Martin Lemelman, beloved Kutztown illustration faculty emeritus, shared some good news. He learned that his graphic novel, Two Cents Plain: My Brooklyn Boyhood was chosen by The New York Society Library as a winner in the 2010-2011 New York City Book Awards. He didn’t even know the book was in the running. Martin was on campus recently and told us he is at work on a new graphic novel project. It is still in the gestation period and he doesn’t want to jinx it, so the project will remain a secret, for now.
Meanwhile, he has been experimenting with web comics on his blog, www.twocentcomics.com. The panel above will give a sample of the flavor of his latest work.
Speaking of web comics, James Pannafino, KU alum, now Millersville faculty, recently visited our illustration class to talk about business models for web comics. He explained there are ways to monetize web comics include Google ads, merchandise, t-shirts, cups, and print-on-demand books. I was already familiar with Kickstarter, the web fund-raising platform for creative artists. James had an interesting take on Kickstarter, calling it a way to “pre-sell a comic book project.”
Basically, you run you idea up a the Kickstarter flagpole, and try to entice folks to support you vision. James said a comics artist might offer free computer wallpaper for any donation, a signed copy of the comic for $10, a print for $20 and, maybe, a signed original page for $100.
I just popped over to Kickstarter to find a good example of this illustration business model. I searched for comics, found an interesting one. Jim Hill of Portland, Oregon has a wild idea combined with a crisp illustration style, and a good pitch. Apparently, it is his thesis project, a graphic novel called The Dead Don’t Die, about zombies in the Old West. At this date, 3/21/2011, Jim Hill already has $2,402 pledged from 56 backers, more than enough to do the book. Of course, not every Kickstarter idea is successful in getting funded.
News From Evil Prints, St. Louis
I promised an update on my trip to St. Louis to visit Tom Huck at Evil Prints. Huck hosted the greatest St. Patrick’s party I can remember, and topped that with ‘The Printbangers Ball’ at the Atomic Cowboy. As an alum of Huck’s 2010 Woodblock Bootcamp, I was invited to join in the festivities. On St. Patrick’s Day, the extraordinary artist Tony Fitzpatrick, blew in from Chicago for the festivities. I had met Fitzpatrick once before when he came to Kutztown as a visiting artist around 1990. Huck credits Tony with naming and founding the Outlaw Print movement. The fact that Tony Fitzpatrick left Chicago on St. Pat’s Day gives you some idea of his high regard for Huck and the artistic community Huck has fostered in St. Louis.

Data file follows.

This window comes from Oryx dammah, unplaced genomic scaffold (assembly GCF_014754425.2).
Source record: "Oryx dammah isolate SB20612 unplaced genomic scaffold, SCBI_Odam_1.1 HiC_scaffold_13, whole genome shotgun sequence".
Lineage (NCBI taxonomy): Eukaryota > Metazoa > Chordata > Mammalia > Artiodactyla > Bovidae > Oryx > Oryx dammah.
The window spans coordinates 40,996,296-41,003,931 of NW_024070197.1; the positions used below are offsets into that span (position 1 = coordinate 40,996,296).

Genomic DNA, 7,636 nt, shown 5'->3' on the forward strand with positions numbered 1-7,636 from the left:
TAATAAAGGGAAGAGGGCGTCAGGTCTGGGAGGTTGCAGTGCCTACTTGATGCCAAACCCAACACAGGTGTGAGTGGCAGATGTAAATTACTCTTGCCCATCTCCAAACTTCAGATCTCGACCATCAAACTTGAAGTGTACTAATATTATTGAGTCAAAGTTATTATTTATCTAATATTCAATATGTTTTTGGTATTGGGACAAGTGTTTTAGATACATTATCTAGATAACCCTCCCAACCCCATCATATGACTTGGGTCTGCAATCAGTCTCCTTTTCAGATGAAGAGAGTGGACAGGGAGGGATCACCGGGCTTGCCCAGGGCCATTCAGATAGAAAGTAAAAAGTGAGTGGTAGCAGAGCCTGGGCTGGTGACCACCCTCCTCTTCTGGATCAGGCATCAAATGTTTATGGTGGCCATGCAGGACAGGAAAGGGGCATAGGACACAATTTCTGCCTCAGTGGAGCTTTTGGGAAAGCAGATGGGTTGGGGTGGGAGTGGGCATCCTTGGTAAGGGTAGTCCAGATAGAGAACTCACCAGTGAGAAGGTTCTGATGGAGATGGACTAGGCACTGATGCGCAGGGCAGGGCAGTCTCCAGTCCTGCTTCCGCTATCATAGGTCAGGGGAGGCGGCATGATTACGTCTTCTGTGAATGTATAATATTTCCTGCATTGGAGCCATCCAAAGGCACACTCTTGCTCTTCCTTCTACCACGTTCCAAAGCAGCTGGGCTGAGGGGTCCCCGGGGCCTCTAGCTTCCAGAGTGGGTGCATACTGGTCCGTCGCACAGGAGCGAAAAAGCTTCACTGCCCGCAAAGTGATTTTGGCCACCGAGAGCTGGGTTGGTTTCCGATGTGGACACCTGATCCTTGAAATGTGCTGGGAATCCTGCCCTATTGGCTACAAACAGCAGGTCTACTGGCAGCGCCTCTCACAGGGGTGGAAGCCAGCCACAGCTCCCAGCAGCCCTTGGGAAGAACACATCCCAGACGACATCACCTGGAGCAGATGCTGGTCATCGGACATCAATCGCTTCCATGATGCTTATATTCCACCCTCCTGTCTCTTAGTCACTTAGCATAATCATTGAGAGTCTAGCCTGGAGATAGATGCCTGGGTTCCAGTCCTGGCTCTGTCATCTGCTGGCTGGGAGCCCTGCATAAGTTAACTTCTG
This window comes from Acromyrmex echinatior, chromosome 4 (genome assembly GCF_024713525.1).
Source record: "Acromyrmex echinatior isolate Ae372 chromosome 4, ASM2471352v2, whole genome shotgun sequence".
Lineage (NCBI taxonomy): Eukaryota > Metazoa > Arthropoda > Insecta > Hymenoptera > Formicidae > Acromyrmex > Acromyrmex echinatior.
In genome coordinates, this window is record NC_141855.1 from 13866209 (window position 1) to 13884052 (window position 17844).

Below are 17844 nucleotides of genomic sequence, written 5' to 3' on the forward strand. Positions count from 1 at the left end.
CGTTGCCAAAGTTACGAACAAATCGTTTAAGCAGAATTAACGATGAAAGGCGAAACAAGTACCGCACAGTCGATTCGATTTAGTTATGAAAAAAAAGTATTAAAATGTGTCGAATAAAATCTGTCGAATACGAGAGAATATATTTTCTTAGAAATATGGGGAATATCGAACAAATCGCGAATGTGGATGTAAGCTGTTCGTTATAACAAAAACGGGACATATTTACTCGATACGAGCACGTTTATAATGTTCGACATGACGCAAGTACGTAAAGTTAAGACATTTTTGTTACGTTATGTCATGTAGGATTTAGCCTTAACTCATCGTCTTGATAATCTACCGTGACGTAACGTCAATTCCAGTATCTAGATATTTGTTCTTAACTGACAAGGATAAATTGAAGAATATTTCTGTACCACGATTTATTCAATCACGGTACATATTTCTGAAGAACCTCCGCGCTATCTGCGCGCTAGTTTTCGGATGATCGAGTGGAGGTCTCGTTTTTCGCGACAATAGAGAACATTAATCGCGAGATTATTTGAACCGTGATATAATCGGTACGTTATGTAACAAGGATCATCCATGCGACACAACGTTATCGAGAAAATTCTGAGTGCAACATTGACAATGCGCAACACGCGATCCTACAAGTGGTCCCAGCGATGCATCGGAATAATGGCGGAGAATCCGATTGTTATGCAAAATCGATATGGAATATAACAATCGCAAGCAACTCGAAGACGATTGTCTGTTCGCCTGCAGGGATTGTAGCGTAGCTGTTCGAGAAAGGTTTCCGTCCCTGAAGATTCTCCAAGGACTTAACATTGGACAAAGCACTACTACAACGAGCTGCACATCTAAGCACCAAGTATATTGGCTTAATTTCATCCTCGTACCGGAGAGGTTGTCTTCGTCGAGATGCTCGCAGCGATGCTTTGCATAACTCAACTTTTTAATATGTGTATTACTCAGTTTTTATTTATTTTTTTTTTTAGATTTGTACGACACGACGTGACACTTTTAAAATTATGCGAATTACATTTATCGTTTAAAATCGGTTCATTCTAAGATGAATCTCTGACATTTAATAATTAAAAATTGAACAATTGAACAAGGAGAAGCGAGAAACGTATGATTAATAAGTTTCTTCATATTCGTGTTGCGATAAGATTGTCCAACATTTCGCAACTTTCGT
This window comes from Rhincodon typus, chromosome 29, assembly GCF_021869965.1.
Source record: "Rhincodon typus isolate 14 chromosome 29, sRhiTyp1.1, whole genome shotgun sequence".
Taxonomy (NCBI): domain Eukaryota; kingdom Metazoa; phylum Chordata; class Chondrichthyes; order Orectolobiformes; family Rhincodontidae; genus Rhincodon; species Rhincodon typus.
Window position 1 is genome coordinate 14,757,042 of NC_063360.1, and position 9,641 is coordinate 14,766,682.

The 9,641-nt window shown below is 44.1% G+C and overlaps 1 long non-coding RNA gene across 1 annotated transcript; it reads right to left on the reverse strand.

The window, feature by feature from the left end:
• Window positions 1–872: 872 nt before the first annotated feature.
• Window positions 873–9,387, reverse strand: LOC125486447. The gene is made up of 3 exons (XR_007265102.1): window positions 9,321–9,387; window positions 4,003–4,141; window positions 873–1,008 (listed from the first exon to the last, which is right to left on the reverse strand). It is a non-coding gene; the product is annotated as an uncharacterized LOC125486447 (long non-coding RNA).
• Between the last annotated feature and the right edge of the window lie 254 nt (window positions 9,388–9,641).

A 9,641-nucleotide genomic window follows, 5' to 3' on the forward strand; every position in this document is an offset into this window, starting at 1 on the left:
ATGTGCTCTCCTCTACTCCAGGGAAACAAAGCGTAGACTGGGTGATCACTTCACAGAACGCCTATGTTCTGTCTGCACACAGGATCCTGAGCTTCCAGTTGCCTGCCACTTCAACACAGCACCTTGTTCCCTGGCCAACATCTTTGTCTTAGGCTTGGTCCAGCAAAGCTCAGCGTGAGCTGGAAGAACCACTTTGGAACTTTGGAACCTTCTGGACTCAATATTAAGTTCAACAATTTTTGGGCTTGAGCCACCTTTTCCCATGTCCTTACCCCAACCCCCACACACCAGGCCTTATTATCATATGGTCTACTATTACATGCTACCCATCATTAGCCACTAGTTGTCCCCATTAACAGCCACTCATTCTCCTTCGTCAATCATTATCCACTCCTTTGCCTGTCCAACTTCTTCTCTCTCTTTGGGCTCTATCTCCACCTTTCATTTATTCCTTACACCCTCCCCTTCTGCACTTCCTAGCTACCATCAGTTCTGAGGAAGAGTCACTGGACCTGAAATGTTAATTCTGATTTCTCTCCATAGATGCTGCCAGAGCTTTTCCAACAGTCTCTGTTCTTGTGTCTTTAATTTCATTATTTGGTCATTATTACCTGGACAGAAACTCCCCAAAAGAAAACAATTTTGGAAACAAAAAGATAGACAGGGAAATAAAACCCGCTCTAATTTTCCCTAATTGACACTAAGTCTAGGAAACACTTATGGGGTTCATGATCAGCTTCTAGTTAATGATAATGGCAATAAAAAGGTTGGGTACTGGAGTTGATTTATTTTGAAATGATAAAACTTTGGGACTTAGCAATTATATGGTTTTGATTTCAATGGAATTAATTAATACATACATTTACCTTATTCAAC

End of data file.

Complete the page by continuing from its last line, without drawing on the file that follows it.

Bill Fick, who literally wrote the book on printmaking was there, and Martin Mazzora of Cannonball Press. Huck flew up the Mexican master, Artemio Rodriguez for a week-long residency. Etcher Micheal Barnes brought a gothic iron see-saw, that doubled as a printing press. You had to see it. I didn’t get a good picture, but there is one at the site, nonindigenouswoman.com. I traded prints with my friend John Fronza. John also participated in Dennis McNett’s Wolfbat a print-covered warship that rolled from Evil Prints to the Atomic Cowboy on Saturday night. I asked Dennis if he had police permits for the parade, he told me he lives by the wise words, it is often “simpler to ask forgiveness than to ask for permission.”
Huck dearly loves comics, so I made a one-shot comic zine based on his amazing artwork and equally amazing life story. I carved a woodblock for the cover art and the centerfold, but resorted to scratchboard, and India ink for most of the interior pages. Here’s a picture of Huck reading the zine; I know he enjoyed it.
If you would like to study woodblock printing with a master in a fantastic studio for a very reasonable price, Huck’s Bootcamp 2011 is open for enrollment. He’s got two sessions, one in June, one in July. Kutztown printmaking major Josh Dannin is heading out there, hey, maybe you can carpool!
Wanna’ buy the zine, Tom Huck: A Life Out of Line? Get in touch with me, or visit Moonpenny Press.